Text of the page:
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Propulsion on a Manned Martian Expedition

written by Kevin Reimund on January 15, 2003 | contact me
number of views: 74724 |   printable version (text) (PDF)

Saturn V Rocket
Saturn V Rocket
Credit: Unknown
One of the questions that plagues all of us when we even think about space travel is how will we get there. We took a step down when our supposedly "new" space shuttles set their maximum orbit at around 260 miles. Our previous, less sophisticated Apollo capsules with a computer no more powerful than a graphing calculator brought men all the way to the moon. These are some possible propulsion systems that might be used on any interplanetary or interstellar voyages.

Fusion: To understand the problems and advantages of fusion propulsion, you first must understand what fusion is. In a relatively simple example, when a hydrogen-2 nuclei and a hydrogen-3 nuclei are placed under intense heat and pressure, the two atoms combine and form helium nucleus. Since a helium nucleus is smaller than 5 hydrogen nuclei, a neutron plus energy is released. This process is very powerful and produces enormous amounts of force. The reaction that takes place in the center of Sol, our sun, and heats up the planets and is visible all the way on other stars. Fusion can also occur between helium 3 and deuterium as well as other elements. There are 3 basic types of fusion proposed. They are continuous fusion, pulsed fusion and controlled fusion.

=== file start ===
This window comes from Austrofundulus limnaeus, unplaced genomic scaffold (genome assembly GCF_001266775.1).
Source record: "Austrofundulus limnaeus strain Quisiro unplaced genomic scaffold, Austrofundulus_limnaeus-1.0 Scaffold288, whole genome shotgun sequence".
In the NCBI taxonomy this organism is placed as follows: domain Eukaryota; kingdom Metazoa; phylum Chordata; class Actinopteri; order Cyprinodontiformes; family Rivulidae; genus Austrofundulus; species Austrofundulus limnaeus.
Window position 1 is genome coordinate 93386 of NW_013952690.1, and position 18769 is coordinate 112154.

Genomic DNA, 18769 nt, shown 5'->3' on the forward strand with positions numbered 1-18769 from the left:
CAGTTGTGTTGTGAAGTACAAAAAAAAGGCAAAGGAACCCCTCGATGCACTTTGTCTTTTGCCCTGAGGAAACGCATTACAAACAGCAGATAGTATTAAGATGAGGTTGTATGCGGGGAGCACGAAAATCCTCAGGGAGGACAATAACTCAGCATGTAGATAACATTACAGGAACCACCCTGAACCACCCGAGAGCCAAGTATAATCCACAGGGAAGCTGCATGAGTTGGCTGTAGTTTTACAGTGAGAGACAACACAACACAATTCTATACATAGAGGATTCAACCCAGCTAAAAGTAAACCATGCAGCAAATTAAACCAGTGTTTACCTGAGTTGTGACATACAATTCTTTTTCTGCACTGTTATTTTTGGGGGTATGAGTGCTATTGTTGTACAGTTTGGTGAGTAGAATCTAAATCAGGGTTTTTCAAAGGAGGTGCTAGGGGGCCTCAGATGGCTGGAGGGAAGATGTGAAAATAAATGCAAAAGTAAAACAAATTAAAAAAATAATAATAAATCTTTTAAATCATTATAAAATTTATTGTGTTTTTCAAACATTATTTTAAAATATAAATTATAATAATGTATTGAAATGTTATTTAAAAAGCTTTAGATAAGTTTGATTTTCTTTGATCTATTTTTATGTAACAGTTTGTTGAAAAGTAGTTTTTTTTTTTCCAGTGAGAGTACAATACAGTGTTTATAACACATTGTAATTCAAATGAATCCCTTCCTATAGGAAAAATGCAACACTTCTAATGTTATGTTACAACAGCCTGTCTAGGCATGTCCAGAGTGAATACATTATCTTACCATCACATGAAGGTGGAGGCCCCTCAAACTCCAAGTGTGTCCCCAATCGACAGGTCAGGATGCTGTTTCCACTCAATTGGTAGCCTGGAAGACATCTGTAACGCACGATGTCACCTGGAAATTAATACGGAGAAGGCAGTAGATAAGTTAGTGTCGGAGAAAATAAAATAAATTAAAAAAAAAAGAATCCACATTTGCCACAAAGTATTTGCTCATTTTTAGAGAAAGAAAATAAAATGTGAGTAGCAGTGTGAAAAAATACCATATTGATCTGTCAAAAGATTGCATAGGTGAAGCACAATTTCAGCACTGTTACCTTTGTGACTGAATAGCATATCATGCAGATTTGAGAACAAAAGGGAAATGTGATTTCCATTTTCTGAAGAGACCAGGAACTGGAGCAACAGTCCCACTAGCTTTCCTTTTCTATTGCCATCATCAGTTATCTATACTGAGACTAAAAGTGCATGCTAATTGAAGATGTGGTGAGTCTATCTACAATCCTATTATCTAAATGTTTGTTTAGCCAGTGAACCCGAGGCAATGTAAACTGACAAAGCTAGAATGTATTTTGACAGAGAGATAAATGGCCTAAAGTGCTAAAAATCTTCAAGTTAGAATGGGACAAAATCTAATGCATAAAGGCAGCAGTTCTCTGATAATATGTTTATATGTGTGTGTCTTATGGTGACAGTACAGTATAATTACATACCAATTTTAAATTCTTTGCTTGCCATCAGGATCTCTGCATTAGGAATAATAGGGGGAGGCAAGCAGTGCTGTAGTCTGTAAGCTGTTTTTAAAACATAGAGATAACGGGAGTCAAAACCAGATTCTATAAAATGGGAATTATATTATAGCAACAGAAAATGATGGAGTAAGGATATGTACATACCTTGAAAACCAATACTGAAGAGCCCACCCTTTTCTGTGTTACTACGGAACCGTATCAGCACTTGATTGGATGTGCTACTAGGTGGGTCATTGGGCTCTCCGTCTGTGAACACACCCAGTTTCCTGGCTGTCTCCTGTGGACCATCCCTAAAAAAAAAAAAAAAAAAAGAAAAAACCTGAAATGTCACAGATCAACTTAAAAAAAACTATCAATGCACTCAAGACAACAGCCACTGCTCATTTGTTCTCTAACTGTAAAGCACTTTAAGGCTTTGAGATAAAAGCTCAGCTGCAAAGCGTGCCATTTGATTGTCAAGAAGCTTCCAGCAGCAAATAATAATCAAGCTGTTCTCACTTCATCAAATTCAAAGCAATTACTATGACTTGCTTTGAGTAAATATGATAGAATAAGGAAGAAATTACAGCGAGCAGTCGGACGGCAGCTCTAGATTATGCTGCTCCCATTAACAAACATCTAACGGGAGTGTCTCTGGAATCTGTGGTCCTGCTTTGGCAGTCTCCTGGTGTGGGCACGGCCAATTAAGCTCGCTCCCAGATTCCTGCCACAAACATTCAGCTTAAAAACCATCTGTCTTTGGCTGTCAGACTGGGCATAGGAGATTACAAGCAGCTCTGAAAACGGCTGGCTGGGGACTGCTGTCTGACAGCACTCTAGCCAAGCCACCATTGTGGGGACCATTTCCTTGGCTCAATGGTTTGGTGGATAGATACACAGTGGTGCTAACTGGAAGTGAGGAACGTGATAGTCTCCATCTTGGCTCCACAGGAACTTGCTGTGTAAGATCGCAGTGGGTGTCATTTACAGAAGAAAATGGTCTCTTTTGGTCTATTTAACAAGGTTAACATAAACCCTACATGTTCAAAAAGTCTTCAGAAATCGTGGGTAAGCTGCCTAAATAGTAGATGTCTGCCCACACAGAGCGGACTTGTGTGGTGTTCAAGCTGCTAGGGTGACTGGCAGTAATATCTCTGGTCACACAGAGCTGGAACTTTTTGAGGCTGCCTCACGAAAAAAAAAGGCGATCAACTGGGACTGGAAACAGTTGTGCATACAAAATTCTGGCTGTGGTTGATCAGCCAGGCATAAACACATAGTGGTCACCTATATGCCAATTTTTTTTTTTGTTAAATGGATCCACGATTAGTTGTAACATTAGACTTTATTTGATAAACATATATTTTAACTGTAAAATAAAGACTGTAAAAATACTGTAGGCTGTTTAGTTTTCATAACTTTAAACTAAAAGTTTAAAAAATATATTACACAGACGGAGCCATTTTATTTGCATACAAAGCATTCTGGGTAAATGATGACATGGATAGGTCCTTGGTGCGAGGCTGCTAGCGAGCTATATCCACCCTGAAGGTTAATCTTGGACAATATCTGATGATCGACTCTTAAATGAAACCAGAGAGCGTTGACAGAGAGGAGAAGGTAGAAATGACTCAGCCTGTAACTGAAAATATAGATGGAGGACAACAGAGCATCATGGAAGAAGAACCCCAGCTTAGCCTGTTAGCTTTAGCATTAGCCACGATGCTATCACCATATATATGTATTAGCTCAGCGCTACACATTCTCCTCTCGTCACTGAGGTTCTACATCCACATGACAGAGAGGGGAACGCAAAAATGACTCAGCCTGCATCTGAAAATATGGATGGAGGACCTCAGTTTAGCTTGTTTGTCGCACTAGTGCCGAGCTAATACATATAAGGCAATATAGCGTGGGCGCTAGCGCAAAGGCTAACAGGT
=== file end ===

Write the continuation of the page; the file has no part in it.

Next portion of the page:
Continuous fusion uses hydrogen/plasma fuel to produce nuclear fusion. Extremely powerful electromagnets compress hydrogen to the point where it fuses. A magnetic "cap" prevents backflow and a directed magnetic "funnel" forces the fusion reaction toward the exhaust nozzle. At the very end, electromagnets act as a funnel and add extra thrust as they try to recompress the fusion flow. The fusion flow exits the nozzle at very high speeds and propels the spacecraft at high speeds.

Pulsed fusion involves a very large solar sail and a supply of fusion bombs. The fusion bombs are launched at the solar sail and detonated. The sail takes off at high speeds dragging cargo behind it. This is considerably cheaper and simpler, but has a more limited fuel supply.

Controlled fusion involves a very strong reinforced chamber in which a fusion bomb is detonated. Since fusion explosions are large and this chamber is not 5 miles wide, the chamber instantly become highly pressurized with a nuclear fusion explosion. As this explosion rushes out, it propels the spacecraft forward at high speeds.

There are many problems with fusion. For one, the fusion exhaust stream could read anywhere from 500,000 all the way up to 15,000,000 degrees fahrenheit. Nothing that we have can survive these temperatures. This has been solved by using electromagnets and the most efficient fusion reactor returns 65% of the energy used to create the fusion reaction. This heat is not a problem in space because the vacuums are very cold and we are exhausting the stream, not trying to control it. Fusion is also hard to start, since it requires immense amounts of pressure and heat. There is one distinct advantage with fusion "torch" ships. Since hydrogen is expelled in solar wind, a magnetic "funnel" of sorts can be used to collect hydrogen and use it as fuel. There is a similar design commonly known as the Bussard Ramscoop.